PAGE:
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Cleaning and surface prep is one of the most important aspects of vehicle wrapping. Wrapping a dirty car can make or break a wrap causing many potential issues, both immediately and down the line. There are many detailed write-ups and videos on the web so we’ll keep it basic and straight to the point. Here are a few tips for the prep work.
Start with a car wash.
It’s highly recommended to wash a car at least a day before to give all water time to dry. Even a car that looks dry may have water stuck in the seams that will prevent vinyl from sticking. Vinyl sticks best to a clean, dry, and wax-free surface so take care to clean thoroughly! Use a mild soap to help remove dirt, grime, and any wax on the vehicle. Be careful not to damage your paint by scrubbing or using harsh chemicals.
Once the car is washed, run your hand across the paint. If it still feels a little rough, you may want to purchase a clay-bar kit. This involves rubbing some clay with a lubricant across painted surfaces to help remove even more dirt. Once a clay-bar job is complete the paint should feel extra smooth even without wax!
Check for any damage.
Whether you’re wrapping a car for yourself or a client, take photos of the freshly washed car. This will help for any referencing or to cover yourself if a client claims there is new damage from the install! Check the quality of the paint and clear coat and note any areas that may cause issues such as chipped paint, peeling clear-coat, oxidation, dents, scratches etc. If these issues are not addressed, they may show under the wrap or cause greater damage when the wrap is removed.
Any damage should be addressed before the wrap installation. Scratches can be sanded down, small dents can be filled, but larger damage may need to be fixed by a collision specialist. WARNING: sanding paint can ruin it! If you are unsure please take to your vehicle to a professional. For those wishing to preserve their paint, some portions may need to be repainted this can be done before the install or when the wrap is removed.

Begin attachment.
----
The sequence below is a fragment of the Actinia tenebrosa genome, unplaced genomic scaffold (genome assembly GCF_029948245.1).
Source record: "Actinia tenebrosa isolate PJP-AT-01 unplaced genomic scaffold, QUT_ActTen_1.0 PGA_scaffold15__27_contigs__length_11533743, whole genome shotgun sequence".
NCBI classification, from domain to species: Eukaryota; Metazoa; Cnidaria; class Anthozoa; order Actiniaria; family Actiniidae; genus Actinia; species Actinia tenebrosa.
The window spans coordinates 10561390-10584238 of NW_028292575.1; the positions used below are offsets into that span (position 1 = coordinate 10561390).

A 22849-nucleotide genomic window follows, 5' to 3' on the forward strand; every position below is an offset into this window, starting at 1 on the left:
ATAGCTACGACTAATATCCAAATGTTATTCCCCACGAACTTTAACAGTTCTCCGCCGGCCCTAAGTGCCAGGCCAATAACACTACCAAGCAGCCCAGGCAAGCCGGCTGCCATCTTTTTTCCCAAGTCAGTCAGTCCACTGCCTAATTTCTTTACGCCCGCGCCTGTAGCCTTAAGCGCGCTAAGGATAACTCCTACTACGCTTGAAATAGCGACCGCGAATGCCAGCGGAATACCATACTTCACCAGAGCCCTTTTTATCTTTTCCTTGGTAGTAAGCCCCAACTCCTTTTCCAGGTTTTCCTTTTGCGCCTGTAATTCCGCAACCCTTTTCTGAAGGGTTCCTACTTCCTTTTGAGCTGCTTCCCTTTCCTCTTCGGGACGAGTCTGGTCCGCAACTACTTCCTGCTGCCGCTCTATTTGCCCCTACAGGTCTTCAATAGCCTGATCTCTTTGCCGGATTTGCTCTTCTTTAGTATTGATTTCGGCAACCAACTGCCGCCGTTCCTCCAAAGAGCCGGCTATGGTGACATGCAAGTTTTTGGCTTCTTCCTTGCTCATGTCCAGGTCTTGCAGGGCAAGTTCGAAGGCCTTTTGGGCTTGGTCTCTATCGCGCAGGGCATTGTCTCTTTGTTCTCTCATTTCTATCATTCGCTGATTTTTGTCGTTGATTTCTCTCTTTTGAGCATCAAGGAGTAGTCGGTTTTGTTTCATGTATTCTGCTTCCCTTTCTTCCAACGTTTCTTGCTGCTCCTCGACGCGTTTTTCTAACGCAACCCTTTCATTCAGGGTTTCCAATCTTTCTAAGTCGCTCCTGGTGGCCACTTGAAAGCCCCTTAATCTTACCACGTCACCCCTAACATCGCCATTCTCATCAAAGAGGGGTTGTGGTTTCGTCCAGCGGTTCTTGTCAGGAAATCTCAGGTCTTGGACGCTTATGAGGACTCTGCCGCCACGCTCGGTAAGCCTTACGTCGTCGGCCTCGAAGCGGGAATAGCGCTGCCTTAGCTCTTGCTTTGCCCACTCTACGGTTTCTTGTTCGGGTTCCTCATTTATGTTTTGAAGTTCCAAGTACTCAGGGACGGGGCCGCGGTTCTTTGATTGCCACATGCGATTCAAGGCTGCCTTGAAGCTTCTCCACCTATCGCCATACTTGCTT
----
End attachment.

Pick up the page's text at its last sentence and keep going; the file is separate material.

Detail cleaning & disassembly.
Cars are dirty. Even a freshly washed cars still have dirt and grime in all the smallest cracks, door jambs, and seams. As you start to disassemble any body components that may get in the way, more dust, dirt, and old adhesive will need to be cleaned. Check behind the gas door, in the trunk, hood, and roof gutters, remove roof rails, fender liners, headlights, tail lights, side moldings, door handles, etc. Remove any vehicle branding badges using some heat and fishing line (Please read up on this if you don’t know what you’re doing).
Once the car is properly disassembled, use a white vinegar to help clean and remove any adhesive, tar, or other grime built up in the newly exposed areas. Next, use a 70/30 mix of isopropyl alcohol and water to give the car an entire cleaning; Always test a small inconspicuous area before using on the entire car as harsh chemicals can remove clear coat and damage paint! The alcohol mixture will remove wax and any left over residue from soap or cleaning solutions. Take extra care at all the edges, even the undersides where the vinyl will wrap over. This will help promote adhesion and prevent corners from lifting.
This article is meant to be a quick breakdown of surface prep. If you are unsure of ANYTHING, please seek help from a professional. We are not responsible for any damage caused by lack of experience or training. Search the internet for more detailed write-ups and videos relating to the subject of surface prep.
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